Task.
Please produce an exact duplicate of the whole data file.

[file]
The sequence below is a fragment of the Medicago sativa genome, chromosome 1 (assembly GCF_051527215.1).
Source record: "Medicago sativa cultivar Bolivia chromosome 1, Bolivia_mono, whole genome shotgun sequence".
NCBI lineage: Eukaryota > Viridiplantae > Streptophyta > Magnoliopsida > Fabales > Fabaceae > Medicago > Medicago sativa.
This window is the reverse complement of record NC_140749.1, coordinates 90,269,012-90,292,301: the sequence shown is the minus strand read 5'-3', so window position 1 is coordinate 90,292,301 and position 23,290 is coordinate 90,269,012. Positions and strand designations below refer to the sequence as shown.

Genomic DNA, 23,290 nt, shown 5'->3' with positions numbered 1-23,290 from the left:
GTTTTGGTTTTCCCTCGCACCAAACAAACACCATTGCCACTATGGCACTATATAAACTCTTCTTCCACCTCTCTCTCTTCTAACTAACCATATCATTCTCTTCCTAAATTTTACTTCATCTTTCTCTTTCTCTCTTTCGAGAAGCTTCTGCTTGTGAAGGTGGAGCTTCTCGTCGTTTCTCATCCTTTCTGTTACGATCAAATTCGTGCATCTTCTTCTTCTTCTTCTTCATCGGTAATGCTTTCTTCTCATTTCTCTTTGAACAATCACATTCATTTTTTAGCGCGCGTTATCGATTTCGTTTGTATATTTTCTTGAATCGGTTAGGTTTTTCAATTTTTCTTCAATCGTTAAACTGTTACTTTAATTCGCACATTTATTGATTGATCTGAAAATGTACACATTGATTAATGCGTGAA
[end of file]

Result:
The sequence below is a fragment of the Medicago sativa genome, chromosome 1 (assembly GCF_051527215.1).
Source record: "Medicago sativa cultivar Bolivia chromosome 1, Bolivia_mono, whole genome shotgun sequence".
NCBI lineage: Eukaryota > Viridiplantae > Streptophyta > Magnoliopsida > Fabales > Fabaceae > Medicago > Medicago sativa.
This window is the reverse complement of record NC_140749.1, coordinates 90,269,012-90,292,301: the sequence shown is the minus strand read 5'-3', so window position 1 is coordinate 90,292,301 and position 23,290 is coordinate 90,269,012. Positions and strand designations below refer to the sequence as shown.

Genomic DNA, 23,290 nt, shown 5'->3' with positions numbered 1-23,290 from the left:
GTTTTGGTTTTCCCTCGCACCAAACAAACACCATTGCCACTATGGCACTATATAAACTCTTCTTCCACCTCTCTCTCTTCTAACTAACCATATCATTCTCTTCCTAAATTTTACTTCATCTTTCTCTTTCTCTCTTTCGAGAAGCTTCTGCTTGTGAAGGTGGAGCTTCTCGTCGTTTCTCATCCTTTCTGTTACGATCAAATTCGTGCATCTTCTTCTTCTTCTTCTTCATCGGTAATGCTTTCTTCTCATTTCTCTTTGAACAATCACATTCATTTTTTAGCGCGCGTTATCGATTTCGTTTGTATATTTTCTTGAATCGGTTAGGTTTTTCAATTTTTCTTCAATCGTTAAACTGTTACTTTAATTCGCACATTTATTGATTGATCTGAAAATGTACACATTGATTAATGCGTGAA